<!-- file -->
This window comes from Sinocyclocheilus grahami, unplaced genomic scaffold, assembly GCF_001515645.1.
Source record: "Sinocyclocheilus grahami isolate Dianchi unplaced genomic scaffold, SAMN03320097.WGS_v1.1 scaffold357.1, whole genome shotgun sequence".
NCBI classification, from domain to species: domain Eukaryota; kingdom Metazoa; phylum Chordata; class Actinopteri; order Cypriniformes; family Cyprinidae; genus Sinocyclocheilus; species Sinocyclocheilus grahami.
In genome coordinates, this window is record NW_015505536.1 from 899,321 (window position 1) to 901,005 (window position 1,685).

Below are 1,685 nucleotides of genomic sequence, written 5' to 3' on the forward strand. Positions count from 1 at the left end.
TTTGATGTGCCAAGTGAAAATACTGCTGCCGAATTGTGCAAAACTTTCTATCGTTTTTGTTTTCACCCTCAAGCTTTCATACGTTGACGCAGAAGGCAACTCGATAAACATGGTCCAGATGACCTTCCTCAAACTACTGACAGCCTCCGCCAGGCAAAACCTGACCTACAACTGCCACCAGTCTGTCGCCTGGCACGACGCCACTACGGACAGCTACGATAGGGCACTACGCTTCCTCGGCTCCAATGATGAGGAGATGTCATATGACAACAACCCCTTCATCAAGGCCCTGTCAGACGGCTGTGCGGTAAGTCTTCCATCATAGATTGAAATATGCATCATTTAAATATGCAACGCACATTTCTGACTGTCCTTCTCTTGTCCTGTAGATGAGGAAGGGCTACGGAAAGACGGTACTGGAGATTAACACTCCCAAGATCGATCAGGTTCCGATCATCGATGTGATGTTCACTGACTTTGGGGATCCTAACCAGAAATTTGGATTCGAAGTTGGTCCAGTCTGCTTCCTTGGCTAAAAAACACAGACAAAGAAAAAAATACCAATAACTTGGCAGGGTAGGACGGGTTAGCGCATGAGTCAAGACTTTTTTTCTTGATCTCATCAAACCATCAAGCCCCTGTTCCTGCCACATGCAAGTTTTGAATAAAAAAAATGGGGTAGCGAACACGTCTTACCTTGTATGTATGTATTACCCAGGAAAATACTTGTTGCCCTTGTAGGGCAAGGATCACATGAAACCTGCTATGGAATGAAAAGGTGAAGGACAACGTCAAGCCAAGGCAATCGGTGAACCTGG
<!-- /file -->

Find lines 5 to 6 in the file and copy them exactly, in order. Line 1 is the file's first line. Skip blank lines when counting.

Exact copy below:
Below are 1,685 nucleotides of genomic sequence, written 5' to 3' on the forward strand. Positions count from 1 at the left end.
TTTGATGTGCCAAGTGAAAATACTGCTGCCGAATTGTGCAAAACTTTCTATCGTTTTTGTTTTCACCCTCAAGCTTTCATACGTTGACGCAGAAGGCAACTCGATAAACATGGTCCAGATGACCTTCCTCAAACTACTGACAGCCTCCGCCAGGCAAAACCTGACCTACAACTGCCACCAGTCTGTCGCCTGGCACGACGCCACTACGGACAGCTACGATAGGGCACTACGCTTCCTCGGCTCCAATGATGAGGAGATGTCATATGACAACAACCCCTTCATCAAGGCCCTGTCAGACGGCTGTGCGGTAAGTCTTCCATCATAGATTGAAATATGCATCATTTAAATATGCAACGCACATTTCTGACTGTCCTTCTCTTGTCCTGTAGATGAGGAAGGGCTACGGAAAGACGGTACTGGAGATTAACACTCCCAAGATCGATCAGGTTCCGATCATCGATGTGATGTTCACTGACTTTGGGGATCCTAACCAGAAATTTGGATTCGAAGTTGGTCCAGTCTGCTTCCTTGGCTAAAAAACACAGACAAAGAAAAAAATACCAATAACTTGGCAGGGTAGGACGGGTTAGCGCATGAGTCAAGACTTTTTTTCTTGATCTCATCAAACCATCAAGCCCCTGTTCCTGCCACATGCAAGTTTTGAATAAAAAAAATGGGGTAGCGAACACGTCTTACCTTGTATGTATGTATTACCCAGGAAAATACTTGTTGCCCTTGTAGGGCAAGGATCACATGAAACCTGCTATGGAATGAAAAGGTGAAGGACAACGTCAAGCCAAGGCAATCGGTGAACCTGG